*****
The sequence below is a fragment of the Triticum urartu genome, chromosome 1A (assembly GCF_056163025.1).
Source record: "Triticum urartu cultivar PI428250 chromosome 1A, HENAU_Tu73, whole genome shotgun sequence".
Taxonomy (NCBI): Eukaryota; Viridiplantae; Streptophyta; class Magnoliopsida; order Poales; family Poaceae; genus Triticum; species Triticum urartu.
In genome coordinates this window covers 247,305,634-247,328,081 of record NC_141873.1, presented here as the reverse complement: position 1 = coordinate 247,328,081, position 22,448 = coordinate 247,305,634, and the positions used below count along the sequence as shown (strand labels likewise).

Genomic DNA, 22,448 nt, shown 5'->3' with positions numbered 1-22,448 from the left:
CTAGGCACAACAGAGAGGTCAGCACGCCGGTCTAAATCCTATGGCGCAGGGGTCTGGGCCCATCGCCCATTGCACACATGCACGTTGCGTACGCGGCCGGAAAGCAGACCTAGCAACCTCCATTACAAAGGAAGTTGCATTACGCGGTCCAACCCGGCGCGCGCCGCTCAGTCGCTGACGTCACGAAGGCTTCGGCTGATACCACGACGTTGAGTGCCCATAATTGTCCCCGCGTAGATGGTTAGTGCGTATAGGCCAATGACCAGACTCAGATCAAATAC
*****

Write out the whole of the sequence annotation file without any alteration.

The sequence below is a fragment of the Triticum urartu genome, chromosome 1A (assembly GCF_056163025.1).
Source record: "Triticum urartu cultivar PI428250 chromosome 1A, HENAU_Tu73, whole genome shotgun sequence".
Taxonomy (NCBI): Eukaryota; Viridiplantae; Streptophyta; class Magnoliopsida; order Poales; family Poaceae; genus Triticum; species Triticum urartu.
In genome coordinates this window covers 247,305,634-247,328,081 of record NC_141873.1, presented here as the reverse complement: position 1 = coordinate 247,328,081, position 22,448 = coordinate 247,305,634, and the positions used below count along the sequence as shown (strand labels likewise).

Genomic DNA, 22,448 nt, shown 5'->3' with positions numbered 1-22,448 from the left:
CTAGGCACAACAGAGAGGTCAGCACGCCGGTCTAAATCCTATGGCGCAGGGGTCTGGGCCCATCGCCCATTGCACACATGCACGTTGCGTACGCGGCCGGAAAGCAGACCTAGCAACCTCCATTACAAAGGAAGTTGCATTACGCGGTCCAACCCGGCGCGCGCCGCTCAGTCGCTGACGTCACGAAGGCTTCGGCTGATACCACGACGTTGAGTGCCCATAATTGTCCCCGCGTAGATGGTTAGTGCGTATAGGCCAATGACCAGACTCAGATCAAATAC